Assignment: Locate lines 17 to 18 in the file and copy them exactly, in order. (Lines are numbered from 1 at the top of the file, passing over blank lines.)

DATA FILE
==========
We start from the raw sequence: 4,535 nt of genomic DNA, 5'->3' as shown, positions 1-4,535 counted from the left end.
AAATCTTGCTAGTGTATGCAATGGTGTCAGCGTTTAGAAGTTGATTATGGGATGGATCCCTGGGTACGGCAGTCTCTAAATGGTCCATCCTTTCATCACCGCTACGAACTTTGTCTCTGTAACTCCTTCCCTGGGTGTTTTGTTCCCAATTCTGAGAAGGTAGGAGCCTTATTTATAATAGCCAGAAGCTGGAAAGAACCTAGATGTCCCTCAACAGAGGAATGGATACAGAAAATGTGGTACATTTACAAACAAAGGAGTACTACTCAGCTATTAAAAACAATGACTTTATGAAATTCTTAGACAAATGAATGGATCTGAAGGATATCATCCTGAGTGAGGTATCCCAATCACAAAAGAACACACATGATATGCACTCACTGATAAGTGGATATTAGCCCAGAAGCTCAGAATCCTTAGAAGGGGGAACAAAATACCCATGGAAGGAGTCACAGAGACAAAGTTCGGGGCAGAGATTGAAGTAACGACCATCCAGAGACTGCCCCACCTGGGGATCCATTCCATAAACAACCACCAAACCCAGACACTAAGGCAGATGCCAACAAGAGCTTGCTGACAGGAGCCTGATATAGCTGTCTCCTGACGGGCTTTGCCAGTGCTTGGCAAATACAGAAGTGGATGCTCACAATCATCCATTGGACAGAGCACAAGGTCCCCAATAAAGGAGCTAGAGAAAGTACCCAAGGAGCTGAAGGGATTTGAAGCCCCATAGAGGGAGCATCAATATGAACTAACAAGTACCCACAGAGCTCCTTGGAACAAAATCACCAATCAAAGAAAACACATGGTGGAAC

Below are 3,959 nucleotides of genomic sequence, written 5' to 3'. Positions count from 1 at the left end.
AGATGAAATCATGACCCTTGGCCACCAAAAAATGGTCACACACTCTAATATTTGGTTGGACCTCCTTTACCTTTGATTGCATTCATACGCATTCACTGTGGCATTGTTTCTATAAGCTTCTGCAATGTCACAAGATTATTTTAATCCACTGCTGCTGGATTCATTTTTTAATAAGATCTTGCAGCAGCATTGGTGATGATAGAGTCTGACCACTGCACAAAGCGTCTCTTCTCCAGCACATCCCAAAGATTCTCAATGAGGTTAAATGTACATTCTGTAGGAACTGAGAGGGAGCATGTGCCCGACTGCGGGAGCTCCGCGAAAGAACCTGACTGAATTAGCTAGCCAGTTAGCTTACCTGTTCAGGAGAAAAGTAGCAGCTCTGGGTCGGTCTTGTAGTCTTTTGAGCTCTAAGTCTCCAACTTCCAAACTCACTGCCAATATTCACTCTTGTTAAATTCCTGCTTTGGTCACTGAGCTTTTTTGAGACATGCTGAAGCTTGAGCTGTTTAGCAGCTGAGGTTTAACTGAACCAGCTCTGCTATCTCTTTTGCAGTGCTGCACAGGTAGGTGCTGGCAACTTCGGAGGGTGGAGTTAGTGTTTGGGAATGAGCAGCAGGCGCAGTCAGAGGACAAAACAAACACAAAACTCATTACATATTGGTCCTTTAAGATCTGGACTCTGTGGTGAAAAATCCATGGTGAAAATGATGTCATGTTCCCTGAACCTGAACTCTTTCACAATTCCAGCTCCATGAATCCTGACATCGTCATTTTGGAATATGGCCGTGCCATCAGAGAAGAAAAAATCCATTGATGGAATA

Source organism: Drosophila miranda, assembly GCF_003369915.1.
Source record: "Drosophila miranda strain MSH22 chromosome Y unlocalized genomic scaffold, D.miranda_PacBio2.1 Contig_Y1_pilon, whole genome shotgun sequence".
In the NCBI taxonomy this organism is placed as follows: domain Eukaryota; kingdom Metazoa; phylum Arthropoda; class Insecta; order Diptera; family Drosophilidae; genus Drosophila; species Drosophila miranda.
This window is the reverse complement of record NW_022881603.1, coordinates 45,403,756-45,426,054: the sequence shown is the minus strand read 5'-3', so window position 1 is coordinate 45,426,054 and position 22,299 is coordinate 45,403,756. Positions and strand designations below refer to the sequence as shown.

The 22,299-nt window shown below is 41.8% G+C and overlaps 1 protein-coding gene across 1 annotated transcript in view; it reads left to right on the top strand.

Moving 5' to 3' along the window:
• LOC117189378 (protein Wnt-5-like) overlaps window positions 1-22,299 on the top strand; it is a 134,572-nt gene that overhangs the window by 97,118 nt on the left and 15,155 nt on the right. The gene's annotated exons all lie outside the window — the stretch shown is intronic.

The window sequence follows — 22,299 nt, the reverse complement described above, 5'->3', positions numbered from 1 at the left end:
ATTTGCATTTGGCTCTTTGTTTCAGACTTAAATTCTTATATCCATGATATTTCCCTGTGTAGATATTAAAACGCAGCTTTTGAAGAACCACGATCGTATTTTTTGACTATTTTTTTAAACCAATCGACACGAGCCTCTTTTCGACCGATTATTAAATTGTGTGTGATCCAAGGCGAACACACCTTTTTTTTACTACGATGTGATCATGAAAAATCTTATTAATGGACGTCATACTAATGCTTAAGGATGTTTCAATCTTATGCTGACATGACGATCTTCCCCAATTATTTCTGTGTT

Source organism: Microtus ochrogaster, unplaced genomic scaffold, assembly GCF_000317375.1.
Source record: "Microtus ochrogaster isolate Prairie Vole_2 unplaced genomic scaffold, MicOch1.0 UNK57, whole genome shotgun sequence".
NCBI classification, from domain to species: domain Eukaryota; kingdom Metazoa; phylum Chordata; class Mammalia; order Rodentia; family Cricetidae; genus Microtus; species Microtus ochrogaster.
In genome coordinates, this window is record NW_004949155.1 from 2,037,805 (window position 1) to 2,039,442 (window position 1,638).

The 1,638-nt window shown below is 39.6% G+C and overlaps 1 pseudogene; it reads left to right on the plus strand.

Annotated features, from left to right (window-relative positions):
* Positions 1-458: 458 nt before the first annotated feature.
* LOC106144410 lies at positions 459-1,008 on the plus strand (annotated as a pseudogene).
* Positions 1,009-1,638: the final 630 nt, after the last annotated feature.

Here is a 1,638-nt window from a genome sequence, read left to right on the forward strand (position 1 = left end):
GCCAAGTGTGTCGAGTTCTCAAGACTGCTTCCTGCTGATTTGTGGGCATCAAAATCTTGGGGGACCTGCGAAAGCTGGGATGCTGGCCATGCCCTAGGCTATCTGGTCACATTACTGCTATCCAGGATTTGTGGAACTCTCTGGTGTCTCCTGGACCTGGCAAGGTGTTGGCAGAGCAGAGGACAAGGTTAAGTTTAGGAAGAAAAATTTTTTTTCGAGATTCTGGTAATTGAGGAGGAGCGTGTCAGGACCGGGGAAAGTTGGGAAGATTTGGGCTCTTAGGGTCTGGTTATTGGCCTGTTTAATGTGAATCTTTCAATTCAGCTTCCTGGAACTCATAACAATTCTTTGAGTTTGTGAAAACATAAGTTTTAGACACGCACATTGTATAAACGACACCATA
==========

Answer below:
In genome coordinates, this window is record NW_004949155.1 from 2,037,805 (window position 1) to 2,039,442 (window position 1,638).

The 1,638-nt window shown below is 39.6% G+C and overlaps 1 pseudogene; it reads left to right on the plus strand.